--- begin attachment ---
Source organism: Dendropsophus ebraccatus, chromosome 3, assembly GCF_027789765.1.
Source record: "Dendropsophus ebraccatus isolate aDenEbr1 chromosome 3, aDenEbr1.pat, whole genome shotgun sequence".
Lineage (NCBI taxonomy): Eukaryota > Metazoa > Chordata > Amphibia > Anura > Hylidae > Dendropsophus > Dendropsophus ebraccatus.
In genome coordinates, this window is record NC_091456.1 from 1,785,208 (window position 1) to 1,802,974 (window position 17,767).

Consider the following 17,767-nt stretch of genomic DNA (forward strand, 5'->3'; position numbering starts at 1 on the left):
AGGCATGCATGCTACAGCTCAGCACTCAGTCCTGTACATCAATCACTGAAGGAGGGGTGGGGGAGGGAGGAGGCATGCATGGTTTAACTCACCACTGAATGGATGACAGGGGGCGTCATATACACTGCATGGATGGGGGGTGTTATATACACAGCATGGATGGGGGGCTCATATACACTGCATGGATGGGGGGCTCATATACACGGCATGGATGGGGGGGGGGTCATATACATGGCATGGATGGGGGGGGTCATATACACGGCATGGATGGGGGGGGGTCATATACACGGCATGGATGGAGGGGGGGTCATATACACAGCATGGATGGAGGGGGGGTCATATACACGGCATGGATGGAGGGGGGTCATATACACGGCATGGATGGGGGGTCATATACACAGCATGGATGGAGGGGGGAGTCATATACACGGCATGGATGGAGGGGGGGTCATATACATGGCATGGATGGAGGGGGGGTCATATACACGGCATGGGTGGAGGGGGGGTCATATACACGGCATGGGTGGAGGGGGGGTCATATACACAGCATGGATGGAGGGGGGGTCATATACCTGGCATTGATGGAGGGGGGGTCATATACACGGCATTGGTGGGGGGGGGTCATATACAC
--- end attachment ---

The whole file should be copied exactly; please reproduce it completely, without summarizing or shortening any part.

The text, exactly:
Source organism: Dendropsophus ebraccatus, chromosome 3, assembly GCF_027789765.1.
Source record: "Dendropsophus ebraccatus isolate aDenEbr1 chromosome 3, aDenEbr1.pat, whole genome shotgun sequence".
Lineage (NCBI taxonomy): Eukaryota > Metazoa > Chordata > Amphibia > Anura > Hylidae > Dendropsophus > Dendropsophus ebraccatus.
In genome coordinates, this window is record NC_091456.1 from 1,785,208 (window position 1) to 1,802,974 (window position 17,767).

Consider the following 17,767-nt stretch of genomic DNA (forward strand, 5'->3'; position numbering starts at 1 on the left):
AGGCATGCATGCTACAGCTCAGCACTCAGTCCTGTACATCAATCACTGAAGGAGGGGTGGGGGAGGGAGGAGGCATGCATGGTTTAACTCACCACTGAATGGATGACAGGGGGCGTCATATACACTGCATGGATGGGGGGTGTTATATACACAGCATGGATGGGGGGCTCATATACACTGCATGGATGGGGGGCTCATATACACGGCATGGATGGGGGGGGGGTCATATACATGGCATGGATGGGGGGGGTCATATACACGGCATGGATGGGGGGGGGTCATATACACGGCATGGATGGAGGGGGGGTCATATACACAGCATGGATGGAGGGGGGGTCATATACACGGCATGGATGGAGGGGGGTCATATACACGGCATGGATGGGGGGTCATATACACAGCATGGATGGAGGGGGGAGTCATATACACGGCATGGATGGAGGGGGGGTCATATACATGGCATGGATGGAGGGGGGGTCATATACACGGCATGGGTGGAGGGGGGGTCATATACACGGCATGGGTGGAGGGGGGGTCATATACACAGCATGGATGGAGGGGGGGTCATATACCTGGCATTGATGGAGGGGGGGTCATATACACGGCATTGGTGGGGGGGGGTCATATACAC